One of the country’s most senior bishops has said the Church here has lost the battle against secularism.
In an often pessimistic assessment of the future of the faith in Ireland, the Archbishop of Tuam, Dr Michael Neary, warned that, “on the very edge of Europe, we are hearing the last vestiges of Christendom in their death-rattle”.
In his homily at the Mass for the Association of Papal Orders in Ireland at McKee Barracks in Dublin, the archbishop said the Church in Ireland found itself “at a rather bewildering crossroads”.
He warned that the Church was regarded with apathy by many people. “Even the outright hostility we had been experiencing from sections of the media, the political establishment and some of the public has curiously abated.
“This, if I am right, is not because the depth of our piety and the brilliance of our arguments have made them think again.
“This is because the whole society, like an Irish village of 50 years ago, knows and is tacitly acknowledging something that hardly needs to be said – that a great struggle, social, political, intellectual and profoundly cultural, has been fought. And that we have lost.”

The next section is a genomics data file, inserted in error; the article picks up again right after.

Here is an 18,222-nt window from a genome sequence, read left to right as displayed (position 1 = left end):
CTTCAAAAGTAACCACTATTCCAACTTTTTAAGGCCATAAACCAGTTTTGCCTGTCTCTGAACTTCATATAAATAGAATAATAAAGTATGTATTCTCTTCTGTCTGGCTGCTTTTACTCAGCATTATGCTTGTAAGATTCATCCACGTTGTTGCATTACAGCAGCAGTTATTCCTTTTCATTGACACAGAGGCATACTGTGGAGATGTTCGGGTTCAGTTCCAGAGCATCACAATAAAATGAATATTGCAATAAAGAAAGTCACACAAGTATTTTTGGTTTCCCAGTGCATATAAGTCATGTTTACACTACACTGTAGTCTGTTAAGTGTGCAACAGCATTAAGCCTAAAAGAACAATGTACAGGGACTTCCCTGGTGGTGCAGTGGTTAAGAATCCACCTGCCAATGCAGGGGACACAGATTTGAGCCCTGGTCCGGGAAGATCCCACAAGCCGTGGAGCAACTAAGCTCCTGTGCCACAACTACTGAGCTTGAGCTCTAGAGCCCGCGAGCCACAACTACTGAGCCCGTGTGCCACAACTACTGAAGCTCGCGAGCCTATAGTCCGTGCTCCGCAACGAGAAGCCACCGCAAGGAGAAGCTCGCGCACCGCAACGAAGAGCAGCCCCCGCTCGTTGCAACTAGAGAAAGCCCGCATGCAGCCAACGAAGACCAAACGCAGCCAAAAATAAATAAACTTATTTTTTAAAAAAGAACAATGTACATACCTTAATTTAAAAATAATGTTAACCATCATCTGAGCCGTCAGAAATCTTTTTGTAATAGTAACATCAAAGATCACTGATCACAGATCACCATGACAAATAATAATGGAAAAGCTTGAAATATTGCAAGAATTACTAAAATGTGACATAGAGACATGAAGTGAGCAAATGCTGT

Dr Neary (68), who is one of the country’s longest-serving bishops, claimed that the abuse scandals were not the primary reason why many people had walked away from the Church. “Disgraceful as they were, they only added force to the inevitable shrugging aside of values which had come to be seen as inhibiting and obsolete. Holding Ireland back from the fire, as it were, from its place at the secular hearth, from the warmth of belonging in the new consensus.”
He likened the attitude of many Irish people to the Church to “the good-natured forbearance accorded to an elderly, opinionated and rather irritable relative.
“We are not as serious a threat and will soon be even less so,” he said.
The archbishop warned that the communal understanding and experience of Christian culture “is gone, never to return”.
Archbishop Neary said it was with “something approaching incredulity” that many people heard “the call to battle” that is Pope Francis recent letter Evangelii Gaudium.
He admitted that the reaction to the Pope’s call to mission to the Church in Ireland was met with “a pleased incredulity, to be sure, perhaps even delighted, but anyone could be forgiven for a certain level of nerves.
“The Pope has no illusions about the state of the Church in many parts of the world and especially in Europe.
“In spite of this, he has effectively said that the opportunities present in the situation should be irresistible for anyone of faith,” Dr Neary said.
“It will, to say the least, be labour-intensive. If we are to manage this enormous transition to a smaller but more dynamically evangelical Church we will need people. Not primarily money or structures, however important these may be,” the archbishop said.